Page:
May 20 — Billy Joel says he wants to set the record straight. It’s part of a new chapter in his life — part two, you might say, of a great American success story. It’s not that Billy Joel’s been away, exactly. He still tours, but he stopped writing songs a decade ago. But now a Broadway musical based on his songs is a smash hit. Along with that new success has come new controversy— and hard questions— about his private life, and his drinking. He answers the questions in this exclusive interview with NBC’s Katie Couric.
His songs scored the soundtrack for an entire generation. For three decades, his lyrics have spoken for lovers & loners, friends and veterans. They call him the piano man.
Michael Cavanaugh sings, “There’s a place in the world for the angry young man with his working class ties and his radical plans.”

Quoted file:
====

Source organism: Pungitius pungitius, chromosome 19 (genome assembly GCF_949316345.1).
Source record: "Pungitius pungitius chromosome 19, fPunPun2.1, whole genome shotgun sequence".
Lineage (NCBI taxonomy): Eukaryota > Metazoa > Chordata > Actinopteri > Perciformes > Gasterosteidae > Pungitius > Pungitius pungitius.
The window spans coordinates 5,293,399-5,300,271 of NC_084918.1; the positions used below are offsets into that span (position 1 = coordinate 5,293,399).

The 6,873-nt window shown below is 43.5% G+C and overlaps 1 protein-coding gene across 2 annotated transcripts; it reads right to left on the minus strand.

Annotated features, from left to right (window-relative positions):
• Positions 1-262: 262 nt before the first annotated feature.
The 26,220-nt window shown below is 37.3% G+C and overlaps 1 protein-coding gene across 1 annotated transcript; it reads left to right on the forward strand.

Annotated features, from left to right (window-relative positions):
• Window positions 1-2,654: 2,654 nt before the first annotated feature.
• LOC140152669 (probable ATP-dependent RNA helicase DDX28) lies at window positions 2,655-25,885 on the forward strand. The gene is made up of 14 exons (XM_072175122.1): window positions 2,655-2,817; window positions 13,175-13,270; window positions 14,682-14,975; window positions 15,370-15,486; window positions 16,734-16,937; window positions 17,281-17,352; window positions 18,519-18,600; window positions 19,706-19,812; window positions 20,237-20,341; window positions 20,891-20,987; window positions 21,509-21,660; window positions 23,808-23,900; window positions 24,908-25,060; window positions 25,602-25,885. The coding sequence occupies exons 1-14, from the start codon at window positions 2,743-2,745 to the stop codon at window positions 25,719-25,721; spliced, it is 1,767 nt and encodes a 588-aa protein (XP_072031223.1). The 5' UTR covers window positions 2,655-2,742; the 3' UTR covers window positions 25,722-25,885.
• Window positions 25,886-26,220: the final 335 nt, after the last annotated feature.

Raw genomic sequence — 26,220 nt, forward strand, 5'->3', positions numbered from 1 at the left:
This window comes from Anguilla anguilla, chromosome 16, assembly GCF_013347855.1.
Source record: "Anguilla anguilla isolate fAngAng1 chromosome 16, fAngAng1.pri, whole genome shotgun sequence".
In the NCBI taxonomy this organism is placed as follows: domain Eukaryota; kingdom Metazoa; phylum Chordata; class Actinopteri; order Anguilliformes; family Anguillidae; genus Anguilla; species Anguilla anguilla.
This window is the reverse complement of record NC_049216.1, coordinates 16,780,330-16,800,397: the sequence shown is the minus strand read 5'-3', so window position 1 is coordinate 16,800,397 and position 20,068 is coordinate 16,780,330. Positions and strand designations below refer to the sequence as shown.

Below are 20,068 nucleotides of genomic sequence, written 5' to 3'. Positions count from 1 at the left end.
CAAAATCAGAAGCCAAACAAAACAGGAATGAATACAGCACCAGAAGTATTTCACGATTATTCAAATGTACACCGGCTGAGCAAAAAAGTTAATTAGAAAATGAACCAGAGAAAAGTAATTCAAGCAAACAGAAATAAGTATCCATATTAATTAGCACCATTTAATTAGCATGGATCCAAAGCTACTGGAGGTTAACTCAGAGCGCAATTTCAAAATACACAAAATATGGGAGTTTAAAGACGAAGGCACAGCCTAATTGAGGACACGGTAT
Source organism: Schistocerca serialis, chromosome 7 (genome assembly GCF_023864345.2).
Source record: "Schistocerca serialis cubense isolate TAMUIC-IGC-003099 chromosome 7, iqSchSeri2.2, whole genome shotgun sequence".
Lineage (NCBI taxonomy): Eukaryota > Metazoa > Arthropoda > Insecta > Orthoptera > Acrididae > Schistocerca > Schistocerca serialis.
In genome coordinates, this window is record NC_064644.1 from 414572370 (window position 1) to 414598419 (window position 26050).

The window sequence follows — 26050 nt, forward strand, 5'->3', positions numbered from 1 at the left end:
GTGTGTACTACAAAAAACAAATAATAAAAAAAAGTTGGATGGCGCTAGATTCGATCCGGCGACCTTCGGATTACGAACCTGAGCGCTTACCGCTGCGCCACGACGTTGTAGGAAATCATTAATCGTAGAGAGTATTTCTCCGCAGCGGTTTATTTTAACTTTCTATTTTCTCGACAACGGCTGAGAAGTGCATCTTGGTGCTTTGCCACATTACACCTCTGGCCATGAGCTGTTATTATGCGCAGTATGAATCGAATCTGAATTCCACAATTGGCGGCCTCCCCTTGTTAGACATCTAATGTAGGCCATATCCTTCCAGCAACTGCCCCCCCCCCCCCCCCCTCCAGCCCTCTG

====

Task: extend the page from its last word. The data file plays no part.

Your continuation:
But wait a minute. Who’s this guy singing? It’s a scene from the hit Broadway musical, “Movin’ Out,” a shimmering stage celebration of Billy Joel songs.
Michael Cavanaugh: “My favorite songs. I grew up listening to Billy’s music since the third grade. I used to camp out in the snow for his tickets, you know?”
This isn’t your grandmother’s Broadway musical. “Movin’ Out” is a story told completely through dance — with Joel’s lyrics providing the narrative, and the choreography, the dialogue.
Billy Joel: “To watch what they do, it’s not — and I don’t want to say just dance because as difficult as dance is, it’s acting dancing. And dancing it but acting and dancing — I don’t even know how to describe it. What do you call this?”
The critics have called it exhilarating, thrilling, and above all, original.
Katie Couric: “Why did this appeal to you, Billy?”
Billy Joel: “Just the fact it was unorthodox. It was untried. It was different. It was risky. It was daring. It was crazy. It was ludicrous. I said, ‘This is fantastic. What a great idea.’”